VIRGINIA BEACH — Raj Islam resigned as chairman of the Virginia Beach Human Rights Commission Friday, nearly four months after he was arrested in connection with what police described as a domestic violence incident.
Islam will remain on the commission despite being on probation for an alleged assault on a family member.
Sylvia Nery-Strickland, who was the commission’s most recent vice-chair, has been elected chairwoman of the commission, and confirmed Islam’s resignation Wednesday.
“Raj is no longer chair, but will remain an active member of the commission,” Nery-Strickland said.
Nery-Strickland did not elaborate on why Islam is still allowed to be on the commission.
However, meeting minutes from the commission provided some insight. According to the commission’s Feb. 14 meeting minutes, Islam said that “depending on the outcome” of his court case, “he will either submit his resignation or continue his term as the Chairman of the Human Rights Committee.”
Islam was not immediately available for comment.
Islam was arrested Nov. 12, 2018 on two misdemeanor counts of assaulting a family member, as well as a felony charge of attempted malicious wounding. According to the criminal complaint, Islam was accused of separate assaults by an adult and a minor “who both live in his household.”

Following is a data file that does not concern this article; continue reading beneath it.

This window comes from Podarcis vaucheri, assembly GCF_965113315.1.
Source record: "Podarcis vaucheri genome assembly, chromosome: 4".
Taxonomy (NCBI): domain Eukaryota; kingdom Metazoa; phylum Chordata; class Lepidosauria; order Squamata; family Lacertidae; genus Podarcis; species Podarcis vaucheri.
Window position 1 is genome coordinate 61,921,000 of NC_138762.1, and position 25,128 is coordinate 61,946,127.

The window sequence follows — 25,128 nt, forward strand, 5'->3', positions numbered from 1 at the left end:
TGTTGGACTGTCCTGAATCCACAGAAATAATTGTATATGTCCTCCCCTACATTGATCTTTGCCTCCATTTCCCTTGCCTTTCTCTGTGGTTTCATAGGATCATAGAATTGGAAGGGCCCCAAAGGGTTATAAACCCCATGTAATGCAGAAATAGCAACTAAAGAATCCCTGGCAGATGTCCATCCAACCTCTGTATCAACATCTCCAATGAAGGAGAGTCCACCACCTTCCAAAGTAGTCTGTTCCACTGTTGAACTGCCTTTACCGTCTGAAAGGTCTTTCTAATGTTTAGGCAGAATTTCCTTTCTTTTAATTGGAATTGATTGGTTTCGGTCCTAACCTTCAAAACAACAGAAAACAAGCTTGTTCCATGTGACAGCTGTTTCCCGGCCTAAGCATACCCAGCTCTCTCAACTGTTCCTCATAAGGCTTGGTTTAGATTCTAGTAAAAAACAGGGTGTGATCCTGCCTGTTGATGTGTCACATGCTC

Islam was in court Tuesday to face those charges, but according to court records, prosecutors did not pursue the attempted malicious wounding charge, nor did they pursue one of the assault charges. It was unclear from court records what led prosecutors to drop those charges against Islam.
Islam instead pleaded not guilty Tuesday to the remaining assault charge under a “deferred finding” from Substitute Judge Anthony Nicolo. Under the order, Islam will be placed on probation for the next two years — he was ordered to have “no hostile contact” with the two family members in question.
If he complies with probation, the assault charge will be dismissed. If he does not comply in any way, the court can “enter an adjudication of guilt and proceed with sentencing.”
The commission was founded out of the disruption of the 1989 Labor Day weekend riots at the Oceanfront. City Council passed an ordinance on Aug. 6, 1991 establishing the commission, according to a history of the commission on their website.
City Council appoints members to the commission, while members then elect the officers.
The commission promotes “mutual understanding and respect among citizens, and the fulfillment of human rights,” and also serves as a forum for the discussion of human rights issues, according to the commission’s mission statement. The commission is also charged with providing assistance to those who believe their rights have been violated.
Nery-Strickland was appointed to the commission in 1992 and has served off and on since. She served as chairwoman of the commission in 1994, and currently serves on the Virginia Beach Resort Advisory Committee.